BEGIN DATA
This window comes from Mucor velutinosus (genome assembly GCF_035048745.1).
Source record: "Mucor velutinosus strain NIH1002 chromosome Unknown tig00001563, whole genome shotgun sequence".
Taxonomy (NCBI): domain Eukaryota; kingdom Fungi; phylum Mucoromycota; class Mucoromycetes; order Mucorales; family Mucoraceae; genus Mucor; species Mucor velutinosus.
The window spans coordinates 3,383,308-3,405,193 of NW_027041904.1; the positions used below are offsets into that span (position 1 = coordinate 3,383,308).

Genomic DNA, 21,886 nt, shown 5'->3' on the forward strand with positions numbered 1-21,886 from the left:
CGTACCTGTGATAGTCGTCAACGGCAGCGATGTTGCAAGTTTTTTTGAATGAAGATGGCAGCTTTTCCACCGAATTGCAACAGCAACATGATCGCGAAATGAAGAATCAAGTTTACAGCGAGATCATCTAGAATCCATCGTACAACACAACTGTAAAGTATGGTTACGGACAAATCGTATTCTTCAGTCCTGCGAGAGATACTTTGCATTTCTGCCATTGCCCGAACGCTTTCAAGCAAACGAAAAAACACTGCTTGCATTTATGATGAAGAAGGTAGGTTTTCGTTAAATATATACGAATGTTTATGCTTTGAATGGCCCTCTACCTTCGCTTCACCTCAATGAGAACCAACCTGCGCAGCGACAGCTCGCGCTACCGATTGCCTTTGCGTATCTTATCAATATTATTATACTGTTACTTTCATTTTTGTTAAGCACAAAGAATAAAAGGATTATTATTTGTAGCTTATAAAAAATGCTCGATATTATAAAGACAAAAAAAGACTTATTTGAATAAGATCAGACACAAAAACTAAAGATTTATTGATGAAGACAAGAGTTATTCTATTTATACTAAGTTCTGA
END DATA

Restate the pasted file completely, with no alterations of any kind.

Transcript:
This window comes from Mucor velutinosus (genome assembly GCF_035048745.1).
Source record: "Mucor velutinosus strain NIH1002 chromosome Unknown tig00001563, whole genome shotgun sequence".
Taxonomy (NCBI): domain Eukaryota; kingdom Fungi; phylum Mucoromycota; class Mucoromycetes; order Mucorales; family Mucoraceae; genus Mucor; species Mucor velutinosus.
The window spans coordinates 3,383,308-3,405,193 of NW_027041904.1; the positions used below are offsets into that span (position 1 = coordinate 3,383,308).

Genomic DNA, 21,886 nt, shown 5'->3' on the forward strand with positions numbered 1-21,886 from the left:
CGTACCTGTGATAGTCGTCAACGGCAGCGATGTTGCAAGTTTTTTTGAATGAAGATGGCAGCTTTTCCACCGAATTGCAACAGCAACATGATCGCGAAATGAAGAATCAAGTTTACAGCGAGATCATCTAGAATCCATCGTACAACACAACTGTAAAGTATGGTTACGGACAAATCGTATTCTTCAGTCCTGCGAGAGATACTTTGCATTTCTGCCATTGCCCGAACGCTTTCAAGCAAACGAAAAAACACTGCTTGCATTTATGATGAAGAAGGTAGGTTTTCGTTAAATATATACGAATGTTTATGCTTTGAATGGCCCTCTACCTTCGCTTCACCTCAATGAGAACCAACCTGCGCAGCGACAGCTCGCGCTACCGATTGCCTTTGCGTATCTTATCAATATTATTATACTGTTACTTTCATTTTTGTTAAGCACAAAGAATAAAAGGATTATTATTTGTAGCTTATAAAAAATGCTCGATATTATAAAGACAAAAAAAGACTTATTTGAATAAGATCAGACACAAAAACTAAAGATTTATTGATGAAGACAAGAGTTATTCTATTTATACTAAGTTCTGA